“Art is how we decorate space. Music is how we decorate time.”
Carbon Point Gallery specializes in showcasing artists, new and established, from around the world. The gallery exists largely online, with hosted exhibitions throughout the year.
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We are showcasing the following artists.
Roan has been influenced by artists who are driven by moments in his life and he is able to articulate the concepts visually, in line and colour. The series he has assembled for “UNSEEN” employs indirect self-portraits and characters that investigate the need for purpose and intent. Withdrawn images complimented by an intense palette, placing focus on a resolve for inner equality from an invisible backdrop. In tune with semiotic abbreviations, his message sends the viewer resolution of unnoticed personalities and places them center stage among us.
Cecile’s impressionistic style combines this fractal patterning with the refraction of light, creating colour and movement. Her abstract rendering of this natural process she calls ‘refractionism’; it challenges and stimulates the viewer’s appreciation for nature’s rhythm. The abstracted impressionism presents nature’s colours in foliage, landscapes, water and sky. Some realism finds its way out of the abstract creating a true-life image. My display at “Carbon Point” will provide the viewers an inquisitive wonderment of nature’s patterning and, I hope, a connection with my unique style.
Hannah has been drawn to working with stone which contains a strength and beauty of line unmatched in wood or clay. Allowing nature some control, the colours present in the stone are absolutely gorgeous, creating a very unique finish on the work. Hannah enjoys the process of carving, delightfully exposing the work with hammer and chisel, watching the chunks, talcum dust and bits collect around her; ricocheting off the studio walls. Hannah’s work is a process, which is destructive and creative at the same time, during which, hearkens her back to a prehistoric time, the organic, fossilized themes showing in her work.
“Horses From My Dreams”
Patricia has been working in two main threads the last few years where horses are the constant but she likes to change up her techniques and takes varied approaches to her subject. Patricia has studied the anatomy of the horse and how they move for a very long time and sometimes feels like she knows them better than her own body.
The “ white on whites” series is a recent technique that shows off her knowledge of the equine form. They allow texture to be the focus and are similar to the cameos of a time gone by. These are Patricia’s dream-like cameos; frescos from Patricia’s love of horses. The technique she uses is immediate; there is no room for hesitancy and there are no rough sketches before applying the form.
In Patricia’s other works, colour runs free in her mind allowing her imagination to take over and creating these wonderful and “mirage like” representations. This series of paintings shows the dream like visions from the long legs that merge into the ground, to leaping and “flying horses”, exposing the spirit of these animals, allowing the viewer to appreciate what Patricia sees.
Born in Vancouver, British Columbia, Janie Lockwood has always been interested in Art; starting with batiks, moving into watercolour, oils and finally acrylics. Though largely self-taught she has taken over 30 workshops in the USA and Canada by some of the greatest instructors; “Learning from the best instructors available” was a piece of advice Janie has taken to heart. Breaking from traditional techniques, Janie’s experimentation with different materials led to the beautifully deep abstract landscapes that both draw you in with a sense of place and serenity.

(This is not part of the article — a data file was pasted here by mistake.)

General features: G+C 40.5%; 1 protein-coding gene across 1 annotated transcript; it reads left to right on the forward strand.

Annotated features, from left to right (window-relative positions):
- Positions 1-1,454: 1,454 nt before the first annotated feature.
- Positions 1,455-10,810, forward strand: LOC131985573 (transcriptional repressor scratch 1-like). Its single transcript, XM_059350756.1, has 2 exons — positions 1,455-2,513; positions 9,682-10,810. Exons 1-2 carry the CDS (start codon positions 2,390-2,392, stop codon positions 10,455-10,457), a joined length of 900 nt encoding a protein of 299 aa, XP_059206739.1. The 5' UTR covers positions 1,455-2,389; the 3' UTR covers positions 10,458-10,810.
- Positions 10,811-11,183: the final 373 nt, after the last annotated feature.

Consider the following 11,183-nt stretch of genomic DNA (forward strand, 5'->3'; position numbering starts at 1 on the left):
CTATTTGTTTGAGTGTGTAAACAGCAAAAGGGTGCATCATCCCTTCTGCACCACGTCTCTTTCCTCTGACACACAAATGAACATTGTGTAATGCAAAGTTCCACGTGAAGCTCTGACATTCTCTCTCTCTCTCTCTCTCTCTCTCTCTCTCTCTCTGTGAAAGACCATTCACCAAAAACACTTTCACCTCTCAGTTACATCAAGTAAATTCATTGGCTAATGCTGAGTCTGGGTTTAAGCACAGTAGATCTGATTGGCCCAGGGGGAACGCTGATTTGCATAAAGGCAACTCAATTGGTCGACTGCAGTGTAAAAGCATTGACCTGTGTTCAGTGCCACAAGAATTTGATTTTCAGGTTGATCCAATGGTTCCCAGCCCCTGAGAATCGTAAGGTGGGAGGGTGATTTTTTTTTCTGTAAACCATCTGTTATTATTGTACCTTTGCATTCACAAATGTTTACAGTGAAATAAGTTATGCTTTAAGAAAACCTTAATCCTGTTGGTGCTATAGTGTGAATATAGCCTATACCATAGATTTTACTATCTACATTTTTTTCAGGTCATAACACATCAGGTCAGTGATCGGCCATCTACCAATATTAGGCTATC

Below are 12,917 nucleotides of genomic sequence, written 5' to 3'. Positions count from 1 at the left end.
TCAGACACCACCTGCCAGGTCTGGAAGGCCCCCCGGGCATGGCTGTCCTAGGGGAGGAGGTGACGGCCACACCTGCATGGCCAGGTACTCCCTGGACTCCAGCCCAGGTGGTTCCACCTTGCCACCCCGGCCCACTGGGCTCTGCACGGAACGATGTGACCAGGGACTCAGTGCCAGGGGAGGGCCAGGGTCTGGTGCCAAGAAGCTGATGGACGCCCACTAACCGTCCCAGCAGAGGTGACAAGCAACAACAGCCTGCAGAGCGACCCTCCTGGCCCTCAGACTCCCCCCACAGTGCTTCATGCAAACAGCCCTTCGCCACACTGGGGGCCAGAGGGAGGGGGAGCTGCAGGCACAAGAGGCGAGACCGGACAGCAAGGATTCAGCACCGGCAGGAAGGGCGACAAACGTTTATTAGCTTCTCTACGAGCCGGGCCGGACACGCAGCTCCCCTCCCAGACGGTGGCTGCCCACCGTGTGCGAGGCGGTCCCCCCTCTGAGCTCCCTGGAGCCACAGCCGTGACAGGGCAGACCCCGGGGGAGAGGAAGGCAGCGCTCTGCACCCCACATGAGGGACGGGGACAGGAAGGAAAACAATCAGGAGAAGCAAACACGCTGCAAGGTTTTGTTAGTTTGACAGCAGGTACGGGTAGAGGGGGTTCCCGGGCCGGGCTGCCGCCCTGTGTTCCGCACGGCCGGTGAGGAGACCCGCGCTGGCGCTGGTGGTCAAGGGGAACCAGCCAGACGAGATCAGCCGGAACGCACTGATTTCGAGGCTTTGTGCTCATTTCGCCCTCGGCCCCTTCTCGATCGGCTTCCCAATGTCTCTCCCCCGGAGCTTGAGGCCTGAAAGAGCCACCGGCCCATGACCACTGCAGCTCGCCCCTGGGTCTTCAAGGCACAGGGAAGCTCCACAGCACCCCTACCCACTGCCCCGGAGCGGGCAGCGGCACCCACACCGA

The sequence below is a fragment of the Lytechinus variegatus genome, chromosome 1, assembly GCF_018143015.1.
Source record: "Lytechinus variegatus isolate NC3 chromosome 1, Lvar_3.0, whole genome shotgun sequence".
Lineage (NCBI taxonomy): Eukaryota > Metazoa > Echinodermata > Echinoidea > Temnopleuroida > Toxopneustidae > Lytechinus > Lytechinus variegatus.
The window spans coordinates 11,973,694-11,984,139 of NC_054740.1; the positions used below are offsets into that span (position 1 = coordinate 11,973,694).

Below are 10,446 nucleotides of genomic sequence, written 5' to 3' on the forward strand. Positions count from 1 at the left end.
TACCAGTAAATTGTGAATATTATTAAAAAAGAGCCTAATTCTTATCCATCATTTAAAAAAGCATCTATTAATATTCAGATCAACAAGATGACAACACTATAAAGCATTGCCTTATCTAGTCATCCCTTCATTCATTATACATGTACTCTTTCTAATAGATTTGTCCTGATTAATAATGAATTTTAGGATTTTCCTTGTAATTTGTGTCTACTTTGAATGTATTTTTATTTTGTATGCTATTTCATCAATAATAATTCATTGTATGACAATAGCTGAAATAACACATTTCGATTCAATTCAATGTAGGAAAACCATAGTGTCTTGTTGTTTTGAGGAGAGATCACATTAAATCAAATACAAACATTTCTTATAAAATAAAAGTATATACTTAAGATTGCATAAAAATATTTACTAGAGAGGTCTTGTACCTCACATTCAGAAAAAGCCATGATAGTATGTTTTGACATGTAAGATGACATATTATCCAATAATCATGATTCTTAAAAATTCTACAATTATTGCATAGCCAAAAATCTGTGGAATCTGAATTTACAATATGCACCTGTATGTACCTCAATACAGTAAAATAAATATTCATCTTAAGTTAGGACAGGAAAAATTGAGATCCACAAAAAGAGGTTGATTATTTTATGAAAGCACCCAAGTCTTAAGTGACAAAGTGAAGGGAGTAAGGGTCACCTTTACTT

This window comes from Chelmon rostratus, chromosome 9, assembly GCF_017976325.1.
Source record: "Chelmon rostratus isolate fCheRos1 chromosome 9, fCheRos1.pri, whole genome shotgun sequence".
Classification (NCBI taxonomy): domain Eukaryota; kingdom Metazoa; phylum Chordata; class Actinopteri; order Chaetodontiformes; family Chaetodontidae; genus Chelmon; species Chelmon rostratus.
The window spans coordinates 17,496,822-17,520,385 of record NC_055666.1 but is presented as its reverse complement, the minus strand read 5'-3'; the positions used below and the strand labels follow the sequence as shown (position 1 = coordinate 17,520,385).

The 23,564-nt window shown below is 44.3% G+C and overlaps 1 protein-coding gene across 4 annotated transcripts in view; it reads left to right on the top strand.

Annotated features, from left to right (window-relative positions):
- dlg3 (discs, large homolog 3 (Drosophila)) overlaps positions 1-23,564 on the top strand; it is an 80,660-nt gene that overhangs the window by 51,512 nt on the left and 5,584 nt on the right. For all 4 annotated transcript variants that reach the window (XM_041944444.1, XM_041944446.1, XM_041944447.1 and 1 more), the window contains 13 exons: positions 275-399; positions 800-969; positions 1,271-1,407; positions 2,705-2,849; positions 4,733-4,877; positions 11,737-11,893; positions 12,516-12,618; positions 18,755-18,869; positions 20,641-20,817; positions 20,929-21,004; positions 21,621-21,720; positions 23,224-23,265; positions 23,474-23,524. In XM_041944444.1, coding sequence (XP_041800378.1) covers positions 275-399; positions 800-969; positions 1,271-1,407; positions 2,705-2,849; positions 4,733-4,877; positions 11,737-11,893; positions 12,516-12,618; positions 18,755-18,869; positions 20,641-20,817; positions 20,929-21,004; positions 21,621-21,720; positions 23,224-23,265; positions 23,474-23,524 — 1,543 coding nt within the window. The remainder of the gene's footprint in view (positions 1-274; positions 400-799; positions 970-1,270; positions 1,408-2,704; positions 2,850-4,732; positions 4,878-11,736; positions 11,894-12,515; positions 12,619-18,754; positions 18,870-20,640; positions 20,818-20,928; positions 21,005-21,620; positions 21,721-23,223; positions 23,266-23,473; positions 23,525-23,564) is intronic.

Travel is an important part of Janie’s life; drawing her inspiration, in part, from places she has visited. South East Asia, Cambodia, Thailand, Vietnam and Bali are all recent areas of interest. In Janie’s words “My focus has been to emphasize the beauty of nature by simplifying and abstracting my subject. My goal is to have the piece enjoyed from a distance but entice one closer for an intimate look at the surface. I texture the substrate before painting and apply detailed patterns at the end to increase the participation of the viewer. In doing this I hope to create a feeling of mystery and drawing a deeper involvement with my work.”
Janie is a member of the Society of Canadian Artists (SCA); a national, non-profit artists’ organization dedicated to expanding the visibility and stature of the visual arts.
In her series Industrial Flora, Mary’s new work fuses organic impressions onto an industrial platform, creating a unity of two opposing concepts into one cohesive piece. Working with a more contemporary tone, Mary explores the content and depth of color, emphasizing the importance of layering and exposing what lies beneath finished surfaces.
Photography is typically a passion that not only helps me slow down the pace of life, but also allows me to explore a little deeper, not only into the scenery, but a part of myself that is often conveyed into the images I capture.
The work I have selected were largely taken at a point during covid where the loss of work, difficulty finding more work and the general lockdown of life, prompted the need to get out into outdoor isolation, in an attempt to regain motivation, and the peace of mind that some semblance of normalcy can bring.
Through the ghost towns and backroads, there seemed to be a focus of my emotion on the views I was drawn to, that seemed analogous to the circumstance that much of the world was realizing. Searching through the decay of stagnant “lockdown” for the light outside, the love outside, some kind of life other than the life we had come to live during Covid. This work represents that subconscious emotion, that seemed to prevail; a rage against the dying of the light as Dylan Thomas so eloquently put it.